Twelve Ethical Principles of a Christian Sacred Artist

My friends and fellow sacred artists, allow me to present to you my expression of twelve ethical principles that I have developed for members of the Fra Angelico Institute of Sacred Arts. These principles may be valuable to colleagues in other Rites and Denominations in fostering dialogue about these ideas. I write this as a preface to a series to follow at fraangelicoinstitute.com, on the spiritual and artistic values of Beato Fra Angelico. I perceive Fra Angelico as being one of the last artists of the Gothic Period in Western sacred art that was true to the tradition that Pope Emeritus Benedict XVI speaks of in his book Spirit of the Liturgy. Please see the Explanatory Notes that follow these twelve principles. They further reveal my understanding of these points. Upon further discussion with you, these Principles may be edited to reflect your contributions. Thank you.

                        Twelve Ethical Principles of a Christian Sacred Artist

1) A Christian sacred artist’s work is wed to a Christ centered spirituality of service and tradition (with both a small “t” and a capital “T”).

2) A Christian sacred artist bases his or her work on prayer.

3) A Christian sacred artist’s spirituality has its roots firmly planted in Sacred Scripture and Church history.

4) A Christian sacred artist’s spirituality is enlivened when he or she prayerfully unites their inner senses (common sense, imagination, cognition, and sense-memory) fortified by faith, to their creativity.

5) Christian sacred artists recognize that the main work of the Church is threefold: spreading the good news of Christ’s Gospel message, prayer, and for the Western and Eastern Rites of the Church providing the Holy Sacraments (Holy Mysteries) to the faithful.

6) Christian sacred artists are a critical part of the liturgical work and prayer of the Church. They produce sacred arts that are sacramentals if they conform to the aesthetic, semantic, and theological principles of the faith.

7) Christian sacred artists believe that the grace of God compliments and strengthens their technical expertise.

8) Christian sacred artists believe that the act of making their work, and the finished product, is not just art; it is communion with the great mystery of God made visible in Christ and His saints.

9) Christian sacred artists who are members of the Western and Eastern Rites recognize that the creation of sacred art may be viewed as a liturgical act.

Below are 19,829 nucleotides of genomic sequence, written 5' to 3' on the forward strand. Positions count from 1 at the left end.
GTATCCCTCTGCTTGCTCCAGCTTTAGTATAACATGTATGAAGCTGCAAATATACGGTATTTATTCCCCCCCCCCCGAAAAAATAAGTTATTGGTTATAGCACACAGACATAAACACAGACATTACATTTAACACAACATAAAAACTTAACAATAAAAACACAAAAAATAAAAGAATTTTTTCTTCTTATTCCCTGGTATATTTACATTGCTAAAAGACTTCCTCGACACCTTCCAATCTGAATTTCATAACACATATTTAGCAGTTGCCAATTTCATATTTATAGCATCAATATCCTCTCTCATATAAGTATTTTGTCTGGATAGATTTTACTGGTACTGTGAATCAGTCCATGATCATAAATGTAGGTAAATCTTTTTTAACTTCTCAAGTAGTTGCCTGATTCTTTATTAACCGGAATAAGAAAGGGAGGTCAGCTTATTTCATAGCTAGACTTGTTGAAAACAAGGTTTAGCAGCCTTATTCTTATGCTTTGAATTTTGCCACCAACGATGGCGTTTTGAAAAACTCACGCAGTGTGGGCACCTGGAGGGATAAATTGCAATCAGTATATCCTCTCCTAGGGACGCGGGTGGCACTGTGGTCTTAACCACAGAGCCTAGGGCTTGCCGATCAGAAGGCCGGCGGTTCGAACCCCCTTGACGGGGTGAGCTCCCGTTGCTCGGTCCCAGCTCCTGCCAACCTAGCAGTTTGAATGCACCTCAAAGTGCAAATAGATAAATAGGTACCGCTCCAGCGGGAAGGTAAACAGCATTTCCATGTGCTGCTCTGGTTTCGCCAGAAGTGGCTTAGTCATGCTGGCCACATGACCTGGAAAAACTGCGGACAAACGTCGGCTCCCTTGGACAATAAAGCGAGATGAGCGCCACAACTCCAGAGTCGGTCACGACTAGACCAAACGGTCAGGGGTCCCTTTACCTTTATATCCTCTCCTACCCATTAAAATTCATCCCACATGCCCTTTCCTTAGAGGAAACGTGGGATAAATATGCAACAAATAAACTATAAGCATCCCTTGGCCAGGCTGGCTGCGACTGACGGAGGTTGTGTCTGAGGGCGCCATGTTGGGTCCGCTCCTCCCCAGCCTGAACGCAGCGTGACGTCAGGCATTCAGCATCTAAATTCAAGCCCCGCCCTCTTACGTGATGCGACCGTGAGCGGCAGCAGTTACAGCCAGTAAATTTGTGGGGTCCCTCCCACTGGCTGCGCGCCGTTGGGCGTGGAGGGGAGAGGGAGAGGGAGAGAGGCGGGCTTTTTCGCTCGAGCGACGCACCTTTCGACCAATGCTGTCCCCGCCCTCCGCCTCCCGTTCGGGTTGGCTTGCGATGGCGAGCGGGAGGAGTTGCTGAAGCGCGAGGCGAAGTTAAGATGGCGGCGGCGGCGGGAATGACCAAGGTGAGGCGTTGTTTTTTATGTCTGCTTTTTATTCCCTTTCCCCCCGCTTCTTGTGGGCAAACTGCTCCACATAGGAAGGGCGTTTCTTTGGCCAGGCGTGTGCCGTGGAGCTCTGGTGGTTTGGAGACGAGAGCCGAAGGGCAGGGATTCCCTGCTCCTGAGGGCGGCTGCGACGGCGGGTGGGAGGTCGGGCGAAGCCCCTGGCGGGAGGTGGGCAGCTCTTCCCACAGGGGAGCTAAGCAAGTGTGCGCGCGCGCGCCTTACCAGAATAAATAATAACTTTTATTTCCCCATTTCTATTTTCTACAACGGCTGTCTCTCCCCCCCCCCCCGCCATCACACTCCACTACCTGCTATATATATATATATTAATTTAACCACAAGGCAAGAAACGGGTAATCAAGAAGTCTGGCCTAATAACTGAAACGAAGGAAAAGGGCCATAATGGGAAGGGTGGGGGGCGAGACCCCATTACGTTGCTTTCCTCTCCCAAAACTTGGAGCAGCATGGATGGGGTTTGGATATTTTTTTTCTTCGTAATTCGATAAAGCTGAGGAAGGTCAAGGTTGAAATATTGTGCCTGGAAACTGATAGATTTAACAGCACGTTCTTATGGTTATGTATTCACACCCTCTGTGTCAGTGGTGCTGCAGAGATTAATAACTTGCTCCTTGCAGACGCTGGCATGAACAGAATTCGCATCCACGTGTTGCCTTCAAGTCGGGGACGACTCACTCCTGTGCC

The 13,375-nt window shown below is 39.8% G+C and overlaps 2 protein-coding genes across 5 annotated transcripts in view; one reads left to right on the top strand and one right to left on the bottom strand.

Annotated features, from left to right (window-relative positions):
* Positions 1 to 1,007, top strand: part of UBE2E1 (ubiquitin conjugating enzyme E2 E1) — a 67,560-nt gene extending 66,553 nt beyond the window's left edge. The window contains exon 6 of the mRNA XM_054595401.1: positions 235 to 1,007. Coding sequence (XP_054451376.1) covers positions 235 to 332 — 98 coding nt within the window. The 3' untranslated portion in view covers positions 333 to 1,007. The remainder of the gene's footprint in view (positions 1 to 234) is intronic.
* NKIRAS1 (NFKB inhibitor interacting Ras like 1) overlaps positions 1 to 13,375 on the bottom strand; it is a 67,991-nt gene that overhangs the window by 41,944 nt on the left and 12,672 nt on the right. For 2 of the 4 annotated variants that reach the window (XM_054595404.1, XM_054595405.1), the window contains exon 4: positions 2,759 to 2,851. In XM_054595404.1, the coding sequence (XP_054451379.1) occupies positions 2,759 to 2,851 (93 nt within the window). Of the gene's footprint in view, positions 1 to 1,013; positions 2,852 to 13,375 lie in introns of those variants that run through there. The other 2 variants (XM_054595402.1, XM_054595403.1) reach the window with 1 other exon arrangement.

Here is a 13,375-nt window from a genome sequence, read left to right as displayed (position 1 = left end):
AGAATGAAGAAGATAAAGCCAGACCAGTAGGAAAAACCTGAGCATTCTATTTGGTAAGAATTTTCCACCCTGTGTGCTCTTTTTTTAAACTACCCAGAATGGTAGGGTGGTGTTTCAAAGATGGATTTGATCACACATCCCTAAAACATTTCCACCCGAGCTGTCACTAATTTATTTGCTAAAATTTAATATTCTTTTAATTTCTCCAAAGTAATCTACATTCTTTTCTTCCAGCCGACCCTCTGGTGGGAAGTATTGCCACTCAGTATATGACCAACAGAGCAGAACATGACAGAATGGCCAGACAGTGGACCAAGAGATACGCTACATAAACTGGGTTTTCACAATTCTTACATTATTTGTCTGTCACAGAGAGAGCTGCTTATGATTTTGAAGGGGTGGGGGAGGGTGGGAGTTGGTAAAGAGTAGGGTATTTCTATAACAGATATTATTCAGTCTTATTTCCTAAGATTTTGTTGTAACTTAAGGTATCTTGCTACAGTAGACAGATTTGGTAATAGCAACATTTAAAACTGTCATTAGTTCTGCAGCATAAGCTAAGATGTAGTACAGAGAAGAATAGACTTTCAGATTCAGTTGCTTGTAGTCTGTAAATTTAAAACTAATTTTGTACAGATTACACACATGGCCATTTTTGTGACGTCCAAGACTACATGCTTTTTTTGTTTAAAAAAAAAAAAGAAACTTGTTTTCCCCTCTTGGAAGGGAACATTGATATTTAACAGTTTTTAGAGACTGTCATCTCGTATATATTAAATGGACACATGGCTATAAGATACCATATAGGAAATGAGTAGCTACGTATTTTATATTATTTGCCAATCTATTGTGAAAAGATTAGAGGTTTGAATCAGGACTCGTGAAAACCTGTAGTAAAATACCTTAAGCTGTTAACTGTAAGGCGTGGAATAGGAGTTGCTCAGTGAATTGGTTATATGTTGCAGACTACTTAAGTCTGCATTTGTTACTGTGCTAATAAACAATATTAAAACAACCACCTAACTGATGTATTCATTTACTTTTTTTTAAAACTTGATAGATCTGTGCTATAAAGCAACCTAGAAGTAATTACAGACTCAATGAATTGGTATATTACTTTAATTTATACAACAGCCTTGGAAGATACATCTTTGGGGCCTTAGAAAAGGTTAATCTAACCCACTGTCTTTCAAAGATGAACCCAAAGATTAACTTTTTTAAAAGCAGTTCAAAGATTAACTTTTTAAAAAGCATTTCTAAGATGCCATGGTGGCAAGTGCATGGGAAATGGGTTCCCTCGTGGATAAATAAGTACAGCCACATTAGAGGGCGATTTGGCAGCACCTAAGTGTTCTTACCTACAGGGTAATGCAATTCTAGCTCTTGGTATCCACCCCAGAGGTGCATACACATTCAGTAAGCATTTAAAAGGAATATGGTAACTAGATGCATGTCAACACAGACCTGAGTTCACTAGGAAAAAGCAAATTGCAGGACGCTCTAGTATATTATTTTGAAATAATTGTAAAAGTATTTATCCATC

10) Christian sacred artists produce art that clearly teaches and preaches the lessons of the Hebrew and Christian Scriptures, and the Creeds of the Church, thus allowing their artistic message to contribute toward individual and congregational transformation in Christ.

11) Christian sacred artists are aware of the teachings of the 7th Ecumenical Council (2nd Council of Nicaea, AD 787) as it applies to icons and the role that the contributions of St. John of Damascus played in its debates.

12) Western and Eastern Rite sacred artists are aware of, and subscribe to, the principles that apply to sacred art within the writings of their spiritual leaders.

Explanatory notes – the numbers below correspond to the number of the specific Principle above:

 1) The small “t” relates to cultural norms of a specific Rite or denomination. The capital “T” refers to Church Tradition as specified by Jesus Christ, the Apostles, the Fathers of the Church, and the many hierarchical pronouncements proclaimed by Popes, Patriarchs, and Bishops of the Western and Eastern Rites of the Church.

2) Christian sacred artists undertake a great spiritual responsibility. This responsibility requires that the artist be firmly rooted in faith, grace, and prayer for they are promoting the truth, goodness, and beauty of Almighty God, His angels, and saints. Sacred artists are assisted in this by understanding that certain artistic schools or methods, an example being abstract expressionism, have no place in the sacred art of the Church.

3) This unity allows a sacred artist, through prayer, to walk the various paths of Holy Scripture and experience the moment that the Scripture, or story of the saints, presents to the soul. This experience feeds and transforms the sacred artist by affecting the clarity, line, and color of their art. This is how Beato Fra Angelico experienced the Crucifixion, and according to Vasari, as he painted it wept over the enormity of Christ’s sacrifice. In this process Fra Angelico prefigures Ignatius of Loyola by about 100 years in the ability to experience the words of Holy Scripture within his imagination. The use of the word – “imagination” – does not mean or imply “fantasy,” nor does the person at prayer “make-up” images not found in the Gospels or Church history. St. Andrei Rublev, Beato Fra Angelico, St. Ignatius of Loyola and others utilized this type of prayer experience to affect their work.